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Dáil Éireann debate -
Thursday, 27 Mar 1969

Vol. 239 No. 8

Ceisteanna—Questions. Oral Answers. - Mountjoy Prison Aftercare Committee.


asked the Minister for Justice how many meetings of the Mountjoy Prison Aftercare Committee set up by the then Minister in 1965 have been held (a) in 1968 and (b) so far in 1969.


asked the Minister for Justice what recommendations have been made by the Mountjoy Prison Aftercare Committee; how effective they have been; and what further plans are to be implemented for the rehabilitation of prisoners.

I propose, with your permission, a Cheann Comhairle, to take Questions Nos. 25 and 26 together.

The Mountjoy Aftercare Committee is one of a number of non-statutory bodies interested in the welfare of prisoners. The Guild of St. Philip of the Society of St. Vincent de Paul and the Protestant Prisoners' Aid Society are other bodies attached to Mountjoy Prison which look after the welfare of prisoners and their families and they are given annual State grants totalling £1,275 for this purpose. There is also a statutory body, the visiting committee, which has wider functions in this field.

The Mountjoy Aftercare Committee was established by the Minister for Justice in 1965 primarily for the purpose of finding employment for discharged prisoners. The members held 11 meetings and found employment for six prisoners. They have not been active since February, 1967.

The committee made a number of recommendations in relation to prison administration, some of which were implemented, some of which were considered to be impracticable and some, again, which required detailed examination in consultation with other Government Departments.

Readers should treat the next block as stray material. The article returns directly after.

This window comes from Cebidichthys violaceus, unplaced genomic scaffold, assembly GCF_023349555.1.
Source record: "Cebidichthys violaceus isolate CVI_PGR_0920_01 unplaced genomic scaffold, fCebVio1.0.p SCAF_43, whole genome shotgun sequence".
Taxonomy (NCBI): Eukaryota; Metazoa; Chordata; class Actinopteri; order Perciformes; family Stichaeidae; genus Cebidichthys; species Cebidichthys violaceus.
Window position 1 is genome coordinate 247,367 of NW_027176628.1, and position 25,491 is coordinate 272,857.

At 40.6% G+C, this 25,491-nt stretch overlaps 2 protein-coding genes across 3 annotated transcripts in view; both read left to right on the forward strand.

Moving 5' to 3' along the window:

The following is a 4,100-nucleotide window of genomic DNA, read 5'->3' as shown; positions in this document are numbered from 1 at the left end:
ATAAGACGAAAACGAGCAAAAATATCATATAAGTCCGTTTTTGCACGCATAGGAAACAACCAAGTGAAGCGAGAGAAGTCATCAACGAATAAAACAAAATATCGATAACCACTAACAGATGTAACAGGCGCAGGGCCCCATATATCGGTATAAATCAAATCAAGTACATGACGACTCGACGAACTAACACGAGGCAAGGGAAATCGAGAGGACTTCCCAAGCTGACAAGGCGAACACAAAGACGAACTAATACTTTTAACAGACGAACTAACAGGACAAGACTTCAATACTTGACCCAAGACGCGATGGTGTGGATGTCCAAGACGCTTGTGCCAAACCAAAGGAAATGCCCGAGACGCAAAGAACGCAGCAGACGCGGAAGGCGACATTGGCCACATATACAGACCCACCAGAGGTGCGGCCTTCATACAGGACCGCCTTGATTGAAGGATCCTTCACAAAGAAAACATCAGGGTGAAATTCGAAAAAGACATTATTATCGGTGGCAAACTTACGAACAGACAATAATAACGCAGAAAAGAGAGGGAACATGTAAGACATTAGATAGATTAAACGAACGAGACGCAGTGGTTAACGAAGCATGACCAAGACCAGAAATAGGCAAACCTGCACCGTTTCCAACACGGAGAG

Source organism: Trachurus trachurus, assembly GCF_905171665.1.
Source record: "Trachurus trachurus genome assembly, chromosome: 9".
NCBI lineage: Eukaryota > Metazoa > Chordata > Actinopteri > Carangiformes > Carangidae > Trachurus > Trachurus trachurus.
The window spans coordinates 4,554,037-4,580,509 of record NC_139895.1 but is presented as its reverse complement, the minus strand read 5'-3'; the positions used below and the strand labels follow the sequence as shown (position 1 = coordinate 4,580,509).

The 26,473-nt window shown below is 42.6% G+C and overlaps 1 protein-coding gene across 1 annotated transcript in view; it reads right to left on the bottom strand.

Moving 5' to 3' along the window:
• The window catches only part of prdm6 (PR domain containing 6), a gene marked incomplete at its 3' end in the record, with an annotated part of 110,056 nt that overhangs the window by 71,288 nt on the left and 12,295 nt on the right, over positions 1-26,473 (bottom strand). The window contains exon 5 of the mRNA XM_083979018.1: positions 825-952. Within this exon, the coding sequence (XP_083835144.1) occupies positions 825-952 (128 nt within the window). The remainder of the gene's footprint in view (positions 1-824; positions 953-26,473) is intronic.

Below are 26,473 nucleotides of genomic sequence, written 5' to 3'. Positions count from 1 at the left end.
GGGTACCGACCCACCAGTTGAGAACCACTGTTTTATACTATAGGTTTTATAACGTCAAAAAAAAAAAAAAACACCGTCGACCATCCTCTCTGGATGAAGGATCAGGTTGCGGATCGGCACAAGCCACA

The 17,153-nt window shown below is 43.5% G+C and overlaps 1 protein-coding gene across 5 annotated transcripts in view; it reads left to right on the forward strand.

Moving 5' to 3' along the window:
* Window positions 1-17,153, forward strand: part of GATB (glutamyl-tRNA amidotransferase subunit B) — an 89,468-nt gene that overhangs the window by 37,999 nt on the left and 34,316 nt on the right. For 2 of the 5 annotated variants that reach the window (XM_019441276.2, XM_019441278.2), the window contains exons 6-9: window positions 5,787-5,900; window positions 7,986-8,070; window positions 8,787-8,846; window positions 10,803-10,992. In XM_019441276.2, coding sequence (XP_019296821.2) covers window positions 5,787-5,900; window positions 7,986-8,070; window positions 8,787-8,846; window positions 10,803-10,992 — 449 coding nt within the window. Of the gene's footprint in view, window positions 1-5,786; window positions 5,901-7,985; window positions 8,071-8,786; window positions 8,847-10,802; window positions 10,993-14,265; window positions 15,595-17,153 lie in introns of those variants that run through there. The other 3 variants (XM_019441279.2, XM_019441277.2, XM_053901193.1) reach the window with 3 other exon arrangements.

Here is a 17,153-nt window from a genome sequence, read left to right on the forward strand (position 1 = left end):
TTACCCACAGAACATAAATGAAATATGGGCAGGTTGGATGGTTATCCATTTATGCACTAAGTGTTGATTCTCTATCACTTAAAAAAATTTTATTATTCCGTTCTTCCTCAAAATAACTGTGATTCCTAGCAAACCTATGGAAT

The rehabilitation of prisoners has been a matter in which I and my predecessors have taken a particular interest. In recent years a number of schemes directed towards that end have been introduced; for instance, a temporary release system was made possible by the enactment of legislation in 1960; a corrective training unit and hostel for prisoners on daily release to employment was set up in Mountjoy; prison welfare officers were appointed; a psychiatric unit was established in Mountjoy as well as a school for prisoners with low standards of education. Within the last year my Department has embarked on a new experiment in the field of rehabilitation when setting up in Shanganagh, County Dublin, a semi-open institution for selected offenders under 21.

I am at present awaiting the report of an officer of my Department who was allocated last January to investigate and report on the present probation and prisoner after-care service with a view to its improvement.

I have a warm appreciation of the good work done by the voluntary members of these committees and I hope, in the near future, to bring about a resumption of the after-care committee's activities.

Might I ask the Minister whether those who investigated this matter have enquired into the question of the provision of better workshops in St. Patrick's Institute where young persons are being instructed in manual crafts, in view of the fact that the existing workshops fall far below the standard that would be approved by the inspectors of the Department of Industry and Commerce?

I will pass that on to the Minister.

I think there is the possibility of additional accommodation being made available where proper workshops could be erected.